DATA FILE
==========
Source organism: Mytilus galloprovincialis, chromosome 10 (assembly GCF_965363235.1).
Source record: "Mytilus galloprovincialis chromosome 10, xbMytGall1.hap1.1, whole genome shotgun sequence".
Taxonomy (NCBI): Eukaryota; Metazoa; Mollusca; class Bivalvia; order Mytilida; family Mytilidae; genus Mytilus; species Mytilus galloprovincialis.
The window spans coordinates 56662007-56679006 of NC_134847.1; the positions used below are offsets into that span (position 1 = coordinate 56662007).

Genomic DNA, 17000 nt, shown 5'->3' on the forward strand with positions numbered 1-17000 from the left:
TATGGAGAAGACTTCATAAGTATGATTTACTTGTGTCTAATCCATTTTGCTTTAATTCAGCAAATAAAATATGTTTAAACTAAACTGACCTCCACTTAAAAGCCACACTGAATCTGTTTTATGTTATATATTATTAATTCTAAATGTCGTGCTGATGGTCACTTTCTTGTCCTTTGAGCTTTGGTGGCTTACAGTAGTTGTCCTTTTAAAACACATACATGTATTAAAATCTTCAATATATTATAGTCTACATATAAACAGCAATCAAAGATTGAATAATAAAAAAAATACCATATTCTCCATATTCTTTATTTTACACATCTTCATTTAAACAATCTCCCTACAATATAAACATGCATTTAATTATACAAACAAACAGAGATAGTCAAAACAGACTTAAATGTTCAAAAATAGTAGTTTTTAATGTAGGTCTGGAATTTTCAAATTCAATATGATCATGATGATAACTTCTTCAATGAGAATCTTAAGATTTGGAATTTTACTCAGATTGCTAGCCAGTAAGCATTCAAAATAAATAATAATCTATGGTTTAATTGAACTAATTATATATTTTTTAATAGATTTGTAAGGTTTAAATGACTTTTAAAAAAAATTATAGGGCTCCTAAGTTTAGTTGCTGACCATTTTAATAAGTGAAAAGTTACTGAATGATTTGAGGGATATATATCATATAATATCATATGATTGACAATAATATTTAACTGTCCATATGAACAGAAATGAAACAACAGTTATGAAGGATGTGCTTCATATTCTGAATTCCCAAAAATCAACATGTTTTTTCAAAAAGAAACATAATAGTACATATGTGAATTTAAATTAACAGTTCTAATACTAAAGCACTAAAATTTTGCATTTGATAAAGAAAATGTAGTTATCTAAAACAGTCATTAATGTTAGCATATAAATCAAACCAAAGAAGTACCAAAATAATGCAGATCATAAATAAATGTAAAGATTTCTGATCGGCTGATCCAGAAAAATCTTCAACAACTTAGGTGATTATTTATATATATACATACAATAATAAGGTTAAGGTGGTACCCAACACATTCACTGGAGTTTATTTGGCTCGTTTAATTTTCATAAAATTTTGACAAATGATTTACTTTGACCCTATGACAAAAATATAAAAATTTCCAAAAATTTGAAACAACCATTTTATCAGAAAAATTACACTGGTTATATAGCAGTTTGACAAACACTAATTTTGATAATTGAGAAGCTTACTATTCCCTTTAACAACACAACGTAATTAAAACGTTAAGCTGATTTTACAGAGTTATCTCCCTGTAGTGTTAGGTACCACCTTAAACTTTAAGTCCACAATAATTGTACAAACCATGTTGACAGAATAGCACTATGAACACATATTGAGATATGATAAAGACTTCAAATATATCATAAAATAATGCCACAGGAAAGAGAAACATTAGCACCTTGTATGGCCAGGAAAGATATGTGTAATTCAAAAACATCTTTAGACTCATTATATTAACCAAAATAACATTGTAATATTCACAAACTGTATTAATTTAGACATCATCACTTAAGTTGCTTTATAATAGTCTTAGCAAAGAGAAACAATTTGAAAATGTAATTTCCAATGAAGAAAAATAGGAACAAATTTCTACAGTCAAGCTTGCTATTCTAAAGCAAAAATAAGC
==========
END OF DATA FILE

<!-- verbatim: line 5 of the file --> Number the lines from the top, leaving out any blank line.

Genomic DNA, 17000 nt, shown 5'->3' on the forward strand with positions numbered 1-17000 from the left: